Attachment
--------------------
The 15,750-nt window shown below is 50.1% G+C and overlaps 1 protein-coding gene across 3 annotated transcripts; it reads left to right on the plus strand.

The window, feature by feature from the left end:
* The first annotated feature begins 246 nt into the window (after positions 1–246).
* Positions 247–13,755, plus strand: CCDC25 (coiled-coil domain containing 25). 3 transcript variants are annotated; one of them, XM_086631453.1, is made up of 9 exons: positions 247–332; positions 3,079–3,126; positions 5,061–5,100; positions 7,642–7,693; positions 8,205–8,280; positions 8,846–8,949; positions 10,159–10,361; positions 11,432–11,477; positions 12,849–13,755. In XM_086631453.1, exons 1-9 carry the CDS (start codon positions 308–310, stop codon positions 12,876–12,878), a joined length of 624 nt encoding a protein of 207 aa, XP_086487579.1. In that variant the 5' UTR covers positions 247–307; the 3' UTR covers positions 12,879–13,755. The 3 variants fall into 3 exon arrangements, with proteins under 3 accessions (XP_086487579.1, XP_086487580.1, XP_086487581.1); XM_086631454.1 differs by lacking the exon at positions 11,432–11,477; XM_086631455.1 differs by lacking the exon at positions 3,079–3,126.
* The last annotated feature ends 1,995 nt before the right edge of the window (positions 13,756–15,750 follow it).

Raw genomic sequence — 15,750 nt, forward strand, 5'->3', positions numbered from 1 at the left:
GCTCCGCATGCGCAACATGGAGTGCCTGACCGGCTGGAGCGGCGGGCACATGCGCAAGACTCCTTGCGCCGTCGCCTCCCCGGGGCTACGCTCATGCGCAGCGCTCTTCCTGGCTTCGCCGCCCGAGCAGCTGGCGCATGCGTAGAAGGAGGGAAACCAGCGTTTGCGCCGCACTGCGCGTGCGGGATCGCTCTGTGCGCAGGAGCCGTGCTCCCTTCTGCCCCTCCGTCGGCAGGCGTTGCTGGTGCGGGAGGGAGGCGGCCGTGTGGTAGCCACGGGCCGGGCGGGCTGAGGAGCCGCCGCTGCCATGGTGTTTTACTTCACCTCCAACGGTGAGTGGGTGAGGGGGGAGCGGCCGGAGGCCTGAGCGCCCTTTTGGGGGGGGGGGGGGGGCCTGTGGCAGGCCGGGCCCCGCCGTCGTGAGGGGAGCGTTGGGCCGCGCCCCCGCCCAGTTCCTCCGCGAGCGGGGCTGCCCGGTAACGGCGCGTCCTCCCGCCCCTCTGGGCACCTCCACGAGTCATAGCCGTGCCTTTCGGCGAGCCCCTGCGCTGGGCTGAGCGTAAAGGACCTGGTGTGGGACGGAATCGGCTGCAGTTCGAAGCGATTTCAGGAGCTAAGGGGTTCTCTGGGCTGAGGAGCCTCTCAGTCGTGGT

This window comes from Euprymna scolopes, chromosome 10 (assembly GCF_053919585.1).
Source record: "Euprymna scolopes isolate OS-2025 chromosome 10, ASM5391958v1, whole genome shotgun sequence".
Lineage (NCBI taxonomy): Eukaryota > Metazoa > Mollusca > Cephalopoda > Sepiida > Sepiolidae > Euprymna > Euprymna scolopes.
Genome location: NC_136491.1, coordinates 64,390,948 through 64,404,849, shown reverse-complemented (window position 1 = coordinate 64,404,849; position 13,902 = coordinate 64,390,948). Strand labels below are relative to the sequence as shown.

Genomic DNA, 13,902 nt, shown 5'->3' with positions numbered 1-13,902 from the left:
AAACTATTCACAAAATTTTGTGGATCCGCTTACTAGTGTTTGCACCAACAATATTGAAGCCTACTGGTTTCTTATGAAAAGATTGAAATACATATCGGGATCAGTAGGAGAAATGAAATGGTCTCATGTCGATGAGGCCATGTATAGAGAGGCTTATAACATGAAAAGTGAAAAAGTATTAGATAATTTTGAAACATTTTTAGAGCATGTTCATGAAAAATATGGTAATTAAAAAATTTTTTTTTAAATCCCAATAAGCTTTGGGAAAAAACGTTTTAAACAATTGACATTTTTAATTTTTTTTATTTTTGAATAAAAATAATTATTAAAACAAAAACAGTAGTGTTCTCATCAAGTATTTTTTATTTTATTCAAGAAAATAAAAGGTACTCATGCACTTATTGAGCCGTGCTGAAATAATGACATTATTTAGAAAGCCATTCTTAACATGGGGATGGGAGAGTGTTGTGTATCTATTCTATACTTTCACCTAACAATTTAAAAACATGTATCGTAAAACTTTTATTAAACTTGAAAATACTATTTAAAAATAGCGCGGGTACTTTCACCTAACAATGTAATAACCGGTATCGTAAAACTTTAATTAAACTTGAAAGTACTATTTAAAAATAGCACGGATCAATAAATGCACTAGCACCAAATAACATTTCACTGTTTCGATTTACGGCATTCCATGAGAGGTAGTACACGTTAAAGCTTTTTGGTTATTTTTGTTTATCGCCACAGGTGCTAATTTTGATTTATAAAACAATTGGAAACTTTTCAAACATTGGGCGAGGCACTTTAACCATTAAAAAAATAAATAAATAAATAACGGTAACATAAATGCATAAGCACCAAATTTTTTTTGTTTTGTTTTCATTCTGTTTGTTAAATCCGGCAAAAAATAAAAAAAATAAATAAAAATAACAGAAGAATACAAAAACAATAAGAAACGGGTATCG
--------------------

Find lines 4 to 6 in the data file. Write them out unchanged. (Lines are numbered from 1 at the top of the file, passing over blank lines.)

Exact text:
* Positions 247–13,755, plus strand: CCDC25 (coiled-coil domain containing 25). 3 transcript variants are annotated; one of them, XM_086631453.1, is made up of 9 exons: positions 247–332; positions 3,079–3,126; positions 5,061–5,100; positions 7,642–7,693; positions 8,205–8,280; positions 8,846–8,949; positions 10,159–10,361; positions 11,432–11,477; positions 12,849–13,755. In XM_086631453.1, exons 1-9 carry the CDS (start codon positions 308–310, stop codon positions 12,876–12,878), a joined length of 624 nt encoding a protein of 207 aa, XP_086487579.1. In that variant the 5' UTR covers positions 247–307; the 3' UTR covers positions 12,879–13,755. The 3 variants fall into 3 exon arrangements, with proteins under 3 accessions (XP_086487579.1, XP_086487580.1, XP_086487581.1); XM_086631454.1 differs by lacking the exon at positions 11,432–11,477; XM_086631455.1 differs by lacking the exon at positions 3,079–3,126.
* The last annotated feature ends 1,995 nt before the right edge of the window (positions 13,756–15,750 follow it).

Raw genomic sequence — 15,750 nt, forward strand, 5'->3', positions numbered from 1 at the left: